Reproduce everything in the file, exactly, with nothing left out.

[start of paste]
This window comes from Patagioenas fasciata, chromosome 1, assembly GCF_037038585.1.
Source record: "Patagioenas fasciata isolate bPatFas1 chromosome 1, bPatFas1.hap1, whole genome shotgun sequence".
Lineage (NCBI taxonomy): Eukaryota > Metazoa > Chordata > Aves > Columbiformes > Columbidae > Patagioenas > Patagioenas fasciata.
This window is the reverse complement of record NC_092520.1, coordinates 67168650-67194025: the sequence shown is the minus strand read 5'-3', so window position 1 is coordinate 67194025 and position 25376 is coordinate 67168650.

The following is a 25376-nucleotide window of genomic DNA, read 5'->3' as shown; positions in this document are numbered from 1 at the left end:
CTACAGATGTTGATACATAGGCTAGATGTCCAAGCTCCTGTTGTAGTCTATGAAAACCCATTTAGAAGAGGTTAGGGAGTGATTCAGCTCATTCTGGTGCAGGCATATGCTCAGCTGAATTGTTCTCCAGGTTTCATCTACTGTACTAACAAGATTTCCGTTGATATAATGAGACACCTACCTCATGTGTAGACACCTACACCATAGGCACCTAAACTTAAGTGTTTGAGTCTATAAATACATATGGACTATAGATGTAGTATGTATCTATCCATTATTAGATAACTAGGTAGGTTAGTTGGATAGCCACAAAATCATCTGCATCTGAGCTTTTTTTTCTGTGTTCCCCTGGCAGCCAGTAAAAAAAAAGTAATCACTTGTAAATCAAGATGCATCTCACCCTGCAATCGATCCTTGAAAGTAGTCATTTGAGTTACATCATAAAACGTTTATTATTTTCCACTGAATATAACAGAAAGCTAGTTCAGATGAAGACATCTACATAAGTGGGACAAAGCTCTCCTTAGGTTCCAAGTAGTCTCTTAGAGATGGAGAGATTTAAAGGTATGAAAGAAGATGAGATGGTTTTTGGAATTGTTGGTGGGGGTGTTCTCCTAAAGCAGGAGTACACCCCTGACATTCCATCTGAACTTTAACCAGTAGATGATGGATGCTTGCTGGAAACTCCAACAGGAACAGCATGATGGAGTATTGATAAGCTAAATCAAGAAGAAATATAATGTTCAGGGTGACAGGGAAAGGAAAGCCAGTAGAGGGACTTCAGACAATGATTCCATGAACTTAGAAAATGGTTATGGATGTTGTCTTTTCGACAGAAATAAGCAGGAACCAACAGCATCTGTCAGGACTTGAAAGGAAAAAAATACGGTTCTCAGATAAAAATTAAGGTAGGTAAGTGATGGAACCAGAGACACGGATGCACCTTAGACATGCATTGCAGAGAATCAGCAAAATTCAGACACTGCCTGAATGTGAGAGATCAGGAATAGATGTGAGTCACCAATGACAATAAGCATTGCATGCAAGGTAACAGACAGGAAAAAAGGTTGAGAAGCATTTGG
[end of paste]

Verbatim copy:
This window comes from Patagioenas fasciata, chromosome 1, assembly GCF_037038585.1.
Source record: "Patagioenas fasciata isolate bPatFas1 chromosome 1, bPatFas1.hap1, whole genome shotgun sequence".
Lineage (NCBI taxonomy): Eukaryota > Metazoa > Chordata > Aves > Columbiformes > Columbidae > Patagioenas > Patagioenas fasciata.
This window is the reverse complement of record NC_092520.1, coordinates 67168650-67194025: the sequence shown is the minus strand read 5'-3', so window position 1 is coordinate 67194025 and position 25376 is coordinate 67168650.

The following is a 25376-nucleotide window of genomic DNA, read 5'->3' as shown; positions in this document are numbered from 1 at the left end:
CTACAGATGTTGATACATAGGCTAGATGTCCAAGCTCCTGTTGTAGTCTATGAAAACCCATTTAGAAGAGGTTAGGGAGTGATTCAGCTCATTCTGGTGCAGGCATATGCTCAGCTGAATTGTTCTCCAGGTTTCATCTACTGTACTAACAAGATTTCCGTTGATATAATGAGACACCTACCTCATGTGTAGACACCTACACCATAGGCACCTAAACTTAAGTGTTTGAGTCTATAAATACATATGGACTATAGATGTAGTATGTATCTATCCATTATTAGATAACTAGGTAGGTTAGTTGGATAGCCACAAAATCATCTGCATCTGAGCTTTTTTTTCTGTGTTCCCCTGGCAGCCAGTAAAAAAAAAGTAATCACTTGTAAATCAAGATGCATCTCACCCTGCAATCGATCCTTGAAAGTAGTCATTTGAGTTACATCATAAAACGTTTATTATTTTCCACTGAATATAACAGAAAGCTAGTTCAGATGAAGACATCTACATAAGTGGGACAAAGCTCTCCTTAGGTTCCAAGTAGTCTCTTAGAGATGGAGAGATTTAAAGGTATGAAAGAAGATGAGATGGTTTTTGGAATTGTTGGTGGGGGTGTTCTCCTAAAGCAGGAGTACACCCCTGACATTCCATCTGAACTTTAACCAGTAGATGATGGATGCTTGCTGGAAACTCCAACAGGAACAGCATGATGGAGTATTGATAAGCTAAATCAAGAAGAAATATAATGTTCAGGGTGACAGGGAAAGGAAAGCCAGTAGAGGGACTTCAGACAATGATTCCATGAACTTAGAAAATGGTTATGGATGTTGTCTTTTCGACAGAAATAAGCAGGAACCAACAGCATCTGTCAGGACTTGAAAGGAAAAAAATACGGTTCTCAGATAAAAATTAAGGTAGGTAAGTGATGGAACCAGAGACACGGATGCACCTTAGACATGCATTGCAGAGAATCAGCAAAATTCAGACACTGCCTGAATGTGAGAGATCAGGAATAGATGTGAGTCACCAATGACAATAAGCATTGCATGCAAGGTAACAGACAGGAAAAAAGGTTGAGAAGCATTTGG